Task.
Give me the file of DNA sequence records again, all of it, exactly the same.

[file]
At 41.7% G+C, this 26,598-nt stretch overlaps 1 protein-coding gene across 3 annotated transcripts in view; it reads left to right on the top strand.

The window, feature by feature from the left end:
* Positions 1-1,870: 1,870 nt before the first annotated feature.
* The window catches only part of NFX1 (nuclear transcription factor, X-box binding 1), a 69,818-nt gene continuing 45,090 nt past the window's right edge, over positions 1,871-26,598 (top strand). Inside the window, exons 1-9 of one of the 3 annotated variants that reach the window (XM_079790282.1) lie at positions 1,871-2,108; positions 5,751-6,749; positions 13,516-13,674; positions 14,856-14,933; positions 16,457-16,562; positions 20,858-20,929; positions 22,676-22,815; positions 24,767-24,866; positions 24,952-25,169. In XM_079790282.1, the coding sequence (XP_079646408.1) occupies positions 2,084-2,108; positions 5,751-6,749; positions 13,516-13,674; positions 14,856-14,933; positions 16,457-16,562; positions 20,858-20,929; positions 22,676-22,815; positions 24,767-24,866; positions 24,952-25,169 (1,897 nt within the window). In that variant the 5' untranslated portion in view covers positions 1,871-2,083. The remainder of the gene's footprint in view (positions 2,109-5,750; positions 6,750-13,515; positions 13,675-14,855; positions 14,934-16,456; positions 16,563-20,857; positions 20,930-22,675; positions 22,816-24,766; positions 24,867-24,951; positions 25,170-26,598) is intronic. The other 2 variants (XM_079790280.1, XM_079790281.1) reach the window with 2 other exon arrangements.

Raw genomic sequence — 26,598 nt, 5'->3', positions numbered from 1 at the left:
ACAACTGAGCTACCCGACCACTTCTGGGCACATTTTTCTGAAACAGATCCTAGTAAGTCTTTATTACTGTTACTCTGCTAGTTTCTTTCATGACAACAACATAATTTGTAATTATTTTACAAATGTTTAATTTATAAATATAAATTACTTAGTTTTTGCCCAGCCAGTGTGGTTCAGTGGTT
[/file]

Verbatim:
At 41.7% G+C, this 26,598-nt stretch overlaps 1 protein-coding gene across 3 annotated transcripts in view; it reads left to right on the top strand.

The window, feature by feature from the left end:
* Positions 1-1,870: 1,870 nt before the first annotated feature.
* The window catches only part of NFX1 (nuclear transcription factor, X-box binding 1), a 69,818-nt gene continuing 45,090 nt past the window's right edge, over positions 1,871-26,598 (top strand). Inside the window, exons 1-9 of one of the 3 annotated variants that reach the window (XM_079790282.1) lie at positions 1,871-2,108; positions 5,751-6,749; positions 13,516-13,674; positions 14,856-14,933; positions 16,457-16,562; positions 20,858-20,929; positions 22,676-22,815; positions 24,767-24,866; positions 24,952-25,169. In XM_079790282.1, the coding sequence (XP_079646408.1) occupies positions 2,084-2,108; positions 5,751-6,749; positions 13,516-13,674; positions 14,856-14,933; positions 16,457-16,562; positions 20,858-20,929; positions 22,676-22,815; positions 24,767-24,866; positions 24,952-25,169 (1,897 nt within the window). In that variant the 5' untranslated portion in view covers positions 1,871-2,083. The remainder of the gene's footprint in view (positions 2,109-5,750; positions 6,750-13,515; positions 13,675-14,855; positions 14,934-16,456; positions 16,563-20,857; positions 20,930-22,675; positions 22,816-24,766; positions 24,867-24,951; positions 25,170-26,598) is intronic. The other 2 variants (XM_079790280.1, XM_079790281.1) reach the window with 2 other exon arrangements.

Raw genomic sequence — 26,598 nt, 5'->3', positions numbered from 1 at the left:
ACAACTGAGCTACCCGACCACTTCTGGGCACATTTTTCTGAAACAGATCCTAGTAAGTCTTTATTACTGTTACTCTGCTAGTTTCTTTCATGACAACAACATAATTTGTAATTATTTTACAAATGTTTAATTTATAAATATAAATTACTTAGTTTTTGCCCAGCCAGTGTGGTTCAGTGGTT